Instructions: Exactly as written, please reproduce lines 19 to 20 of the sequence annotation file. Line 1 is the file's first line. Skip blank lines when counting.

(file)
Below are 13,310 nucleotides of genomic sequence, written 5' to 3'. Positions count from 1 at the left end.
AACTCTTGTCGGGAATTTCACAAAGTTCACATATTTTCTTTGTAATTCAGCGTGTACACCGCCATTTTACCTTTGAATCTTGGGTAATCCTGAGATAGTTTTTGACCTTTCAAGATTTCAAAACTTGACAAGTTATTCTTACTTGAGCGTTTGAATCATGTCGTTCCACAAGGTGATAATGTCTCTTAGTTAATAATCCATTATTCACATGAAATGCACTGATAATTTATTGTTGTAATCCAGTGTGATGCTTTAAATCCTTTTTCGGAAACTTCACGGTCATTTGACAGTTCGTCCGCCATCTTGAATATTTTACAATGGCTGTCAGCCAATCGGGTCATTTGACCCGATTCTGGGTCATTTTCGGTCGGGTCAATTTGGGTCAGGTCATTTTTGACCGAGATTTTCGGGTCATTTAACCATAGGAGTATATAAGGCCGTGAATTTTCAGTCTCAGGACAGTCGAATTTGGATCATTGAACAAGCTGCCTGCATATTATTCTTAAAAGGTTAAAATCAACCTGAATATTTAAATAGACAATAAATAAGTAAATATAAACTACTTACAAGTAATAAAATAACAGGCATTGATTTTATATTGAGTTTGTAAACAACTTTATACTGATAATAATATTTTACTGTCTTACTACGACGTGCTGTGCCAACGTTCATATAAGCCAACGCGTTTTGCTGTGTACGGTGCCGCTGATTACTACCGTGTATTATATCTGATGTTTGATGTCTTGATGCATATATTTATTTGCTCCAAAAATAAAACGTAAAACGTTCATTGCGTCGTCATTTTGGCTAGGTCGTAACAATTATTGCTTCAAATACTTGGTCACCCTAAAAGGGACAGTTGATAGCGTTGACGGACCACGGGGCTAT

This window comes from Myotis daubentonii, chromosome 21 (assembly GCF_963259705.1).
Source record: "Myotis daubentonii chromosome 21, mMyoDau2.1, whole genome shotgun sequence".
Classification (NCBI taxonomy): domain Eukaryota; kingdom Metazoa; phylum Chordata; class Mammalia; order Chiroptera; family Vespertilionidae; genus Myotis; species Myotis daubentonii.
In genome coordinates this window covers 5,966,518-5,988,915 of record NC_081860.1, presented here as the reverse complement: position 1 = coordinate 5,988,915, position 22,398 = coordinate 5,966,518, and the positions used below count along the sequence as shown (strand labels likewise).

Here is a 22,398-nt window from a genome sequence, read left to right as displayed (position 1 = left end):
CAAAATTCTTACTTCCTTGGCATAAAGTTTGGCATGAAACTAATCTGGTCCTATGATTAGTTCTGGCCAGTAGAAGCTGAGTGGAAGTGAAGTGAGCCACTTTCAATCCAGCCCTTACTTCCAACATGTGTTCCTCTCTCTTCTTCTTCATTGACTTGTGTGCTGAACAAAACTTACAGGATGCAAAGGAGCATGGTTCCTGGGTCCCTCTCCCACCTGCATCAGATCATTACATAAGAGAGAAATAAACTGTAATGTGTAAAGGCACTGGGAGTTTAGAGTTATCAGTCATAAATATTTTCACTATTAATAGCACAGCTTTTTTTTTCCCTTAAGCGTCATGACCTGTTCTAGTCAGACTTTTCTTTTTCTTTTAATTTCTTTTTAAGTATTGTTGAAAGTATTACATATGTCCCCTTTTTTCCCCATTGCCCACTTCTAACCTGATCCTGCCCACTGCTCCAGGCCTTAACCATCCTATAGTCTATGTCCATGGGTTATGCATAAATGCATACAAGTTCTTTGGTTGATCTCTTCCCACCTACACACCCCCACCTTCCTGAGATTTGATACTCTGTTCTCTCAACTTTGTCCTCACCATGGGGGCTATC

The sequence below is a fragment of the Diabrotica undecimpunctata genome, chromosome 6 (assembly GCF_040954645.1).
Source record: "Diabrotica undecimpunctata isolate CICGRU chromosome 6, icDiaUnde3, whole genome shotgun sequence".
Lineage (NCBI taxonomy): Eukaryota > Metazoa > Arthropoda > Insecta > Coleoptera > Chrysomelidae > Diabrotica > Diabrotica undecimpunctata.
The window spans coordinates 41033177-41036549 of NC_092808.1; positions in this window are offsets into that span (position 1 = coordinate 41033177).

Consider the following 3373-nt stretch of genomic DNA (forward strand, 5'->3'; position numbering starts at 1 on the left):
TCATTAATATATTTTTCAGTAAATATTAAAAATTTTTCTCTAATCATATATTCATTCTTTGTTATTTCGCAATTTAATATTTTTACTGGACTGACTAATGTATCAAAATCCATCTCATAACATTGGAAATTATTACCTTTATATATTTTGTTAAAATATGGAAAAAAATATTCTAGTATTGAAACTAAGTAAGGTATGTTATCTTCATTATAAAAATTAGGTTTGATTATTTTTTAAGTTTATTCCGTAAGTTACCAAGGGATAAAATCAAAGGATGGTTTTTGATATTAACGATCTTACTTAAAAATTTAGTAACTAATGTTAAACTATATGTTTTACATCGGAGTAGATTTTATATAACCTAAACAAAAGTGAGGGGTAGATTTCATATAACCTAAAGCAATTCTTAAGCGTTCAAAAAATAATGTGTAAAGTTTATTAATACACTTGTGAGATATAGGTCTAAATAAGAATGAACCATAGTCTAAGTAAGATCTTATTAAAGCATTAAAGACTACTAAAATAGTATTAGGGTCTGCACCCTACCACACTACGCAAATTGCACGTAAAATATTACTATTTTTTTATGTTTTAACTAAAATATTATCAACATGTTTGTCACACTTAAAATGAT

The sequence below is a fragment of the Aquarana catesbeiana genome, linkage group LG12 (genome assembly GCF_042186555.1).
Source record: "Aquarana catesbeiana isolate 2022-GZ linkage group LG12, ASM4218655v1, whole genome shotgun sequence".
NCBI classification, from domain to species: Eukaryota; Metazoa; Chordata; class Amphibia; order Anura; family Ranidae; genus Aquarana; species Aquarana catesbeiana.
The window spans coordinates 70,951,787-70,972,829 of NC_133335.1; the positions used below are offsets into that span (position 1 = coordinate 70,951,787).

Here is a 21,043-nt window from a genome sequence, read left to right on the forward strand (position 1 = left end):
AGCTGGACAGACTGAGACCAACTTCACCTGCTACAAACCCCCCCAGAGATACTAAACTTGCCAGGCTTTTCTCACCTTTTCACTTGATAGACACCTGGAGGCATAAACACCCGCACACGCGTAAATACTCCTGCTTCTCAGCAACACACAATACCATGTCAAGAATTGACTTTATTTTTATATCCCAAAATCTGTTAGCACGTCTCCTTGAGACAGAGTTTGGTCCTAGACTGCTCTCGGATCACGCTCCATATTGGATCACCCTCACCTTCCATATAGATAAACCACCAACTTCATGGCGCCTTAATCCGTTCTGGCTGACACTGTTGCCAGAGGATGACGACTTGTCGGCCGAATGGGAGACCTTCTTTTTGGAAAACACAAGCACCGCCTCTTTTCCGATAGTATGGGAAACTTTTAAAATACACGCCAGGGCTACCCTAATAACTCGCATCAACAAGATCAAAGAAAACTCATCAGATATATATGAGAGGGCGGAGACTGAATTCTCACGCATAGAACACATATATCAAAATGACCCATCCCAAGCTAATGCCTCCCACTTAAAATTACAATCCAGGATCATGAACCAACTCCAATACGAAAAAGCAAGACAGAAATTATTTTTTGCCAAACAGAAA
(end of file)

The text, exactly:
Here is a 21,043-nt window from a genome sequence, read left to right on the forward strand (position 1 = left end):
AGCTGGACAGACTGAGACCAACTTCACCTGCTACAAACCCCCCCAGAGATACTAAACTTGCCAGGCTTTTCTCACCTTTTCACTTGATAGACACCTGGAGGCATAAACACCCGCACACGCGTAAATACTCCTGCTTCTCAGCAACACACAATACCATGTCAAGAATTGACTTTATTTTTATATCCCAAAATCTGTTAGCACGTCTCCTTGAGACAGAGTTTGGTCCTAGACTGCTCTCGGATCACGCTCCATATTGGATCACCCTCACCTTCCATATAGATAAACCACCAACTTCATGGCGCCTTAATCCGTTCTGGCTGACACTGTTGCCAGAGGATGACGACTTGTCGGCCGAATGGGAGACCTTCTTTTTGGAAAACACAAGCACCGCCTCTTTTCCGATAGTATGGGAAACTTTTAAAATACACGCCAGGGCTACCCTAATAACTCGCATCAACAAGATCAAAGAAAACTCATCAGATATATATGAGAGGGCGGAGACTGAATTCTCACGCATAGAACACATATATCAAAATGACCCATCCCAAGCTAATGCCTCCCACTTAAAATTACAATCCAGGATCATGAACCAACTCCAATACGAAAAAGCAAGACAGAAATTATTTTTTGCCAAACAGAAA